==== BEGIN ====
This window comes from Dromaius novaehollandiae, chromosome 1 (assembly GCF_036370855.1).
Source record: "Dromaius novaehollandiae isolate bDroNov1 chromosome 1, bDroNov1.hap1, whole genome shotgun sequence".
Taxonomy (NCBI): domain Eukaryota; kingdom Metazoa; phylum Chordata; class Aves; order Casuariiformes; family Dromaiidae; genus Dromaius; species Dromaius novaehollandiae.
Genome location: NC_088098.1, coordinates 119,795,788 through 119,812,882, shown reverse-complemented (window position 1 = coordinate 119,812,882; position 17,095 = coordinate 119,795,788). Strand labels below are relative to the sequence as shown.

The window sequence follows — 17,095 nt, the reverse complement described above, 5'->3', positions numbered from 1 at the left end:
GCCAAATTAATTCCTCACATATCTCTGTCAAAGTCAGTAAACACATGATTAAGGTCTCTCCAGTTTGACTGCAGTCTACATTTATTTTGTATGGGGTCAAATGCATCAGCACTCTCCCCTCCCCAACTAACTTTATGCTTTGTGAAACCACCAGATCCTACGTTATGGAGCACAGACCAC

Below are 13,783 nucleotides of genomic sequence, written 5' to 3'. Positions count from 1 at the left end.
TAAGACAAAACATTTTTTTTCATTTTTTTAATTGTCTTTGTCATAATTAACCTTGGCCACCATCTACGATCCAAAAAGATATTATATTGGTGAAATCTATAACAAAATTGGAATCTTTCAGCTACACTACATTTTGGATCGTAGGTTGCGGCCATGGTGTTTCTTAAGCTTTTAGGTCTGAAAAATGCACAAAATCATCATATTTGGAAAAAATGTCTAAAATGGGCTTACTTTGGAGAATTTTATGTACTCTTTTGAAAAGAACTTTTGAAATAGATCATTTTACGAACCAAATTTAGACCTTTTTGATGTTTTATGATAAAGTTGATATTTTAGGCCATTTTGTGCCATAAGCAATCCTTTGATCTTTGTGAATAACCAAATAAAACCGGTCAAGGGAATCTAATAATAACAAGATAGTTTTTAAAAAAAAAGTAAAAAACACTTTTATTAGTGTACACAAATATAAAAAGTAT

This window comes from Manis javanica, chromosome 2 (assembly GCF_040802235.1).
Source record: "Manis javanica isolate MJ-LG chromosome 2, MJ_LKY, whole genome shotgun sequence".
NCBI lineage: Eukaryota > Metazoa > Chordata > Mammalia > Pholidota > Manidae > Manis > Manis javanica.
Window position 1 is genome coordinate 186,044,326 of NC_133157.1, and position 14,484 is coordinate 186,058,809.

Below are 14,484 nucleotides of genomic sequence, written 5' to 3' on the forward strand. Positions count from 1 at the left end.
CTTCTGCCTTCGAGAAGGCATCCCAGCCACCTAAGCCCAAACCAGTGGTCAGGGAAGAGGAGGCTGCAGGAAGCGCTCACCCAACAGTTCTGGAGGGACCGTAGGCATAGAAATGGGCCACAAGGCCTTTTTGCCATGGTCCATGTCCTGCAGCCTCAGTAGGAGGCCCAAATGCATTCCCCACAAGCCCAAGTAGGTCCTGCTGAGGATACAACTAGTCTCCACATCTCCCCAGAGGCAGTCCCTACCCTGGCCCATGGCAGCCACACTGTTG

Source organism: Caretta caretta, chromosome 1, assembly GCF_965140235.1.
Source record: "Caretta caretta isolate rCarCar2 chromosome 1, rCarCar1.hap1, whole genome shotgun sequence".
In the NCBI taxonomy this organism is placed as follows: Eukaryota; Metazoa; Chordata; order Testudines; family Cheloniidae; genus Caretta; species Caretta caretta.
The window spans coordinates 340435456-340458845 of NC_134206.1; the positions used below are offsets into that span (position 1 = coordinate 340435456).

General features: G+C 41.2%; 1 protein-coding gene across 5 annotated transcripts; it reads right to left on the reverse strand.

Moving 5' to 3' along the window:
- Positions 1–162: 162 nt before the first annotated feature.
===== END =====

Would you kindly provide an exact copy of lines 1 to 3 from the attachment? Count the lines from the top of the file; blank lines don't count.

This window comes from Dromaius novaehollandiae, chromosome 1 (assembly GCF_036370855.1).
Source record: "Dromaius novaehollandiae isolate bDroNov1 chromosome 1, bDroNov1.hap1, whole genome shotgun sequence".
Taxonomy (NCBI): domain Eukaryota; kingdom Metazoa; phylum Chordata; class Aves; order Casuariiformes; family Dromaiidae; genus Dromaius; species Dromaius novaehollandiae.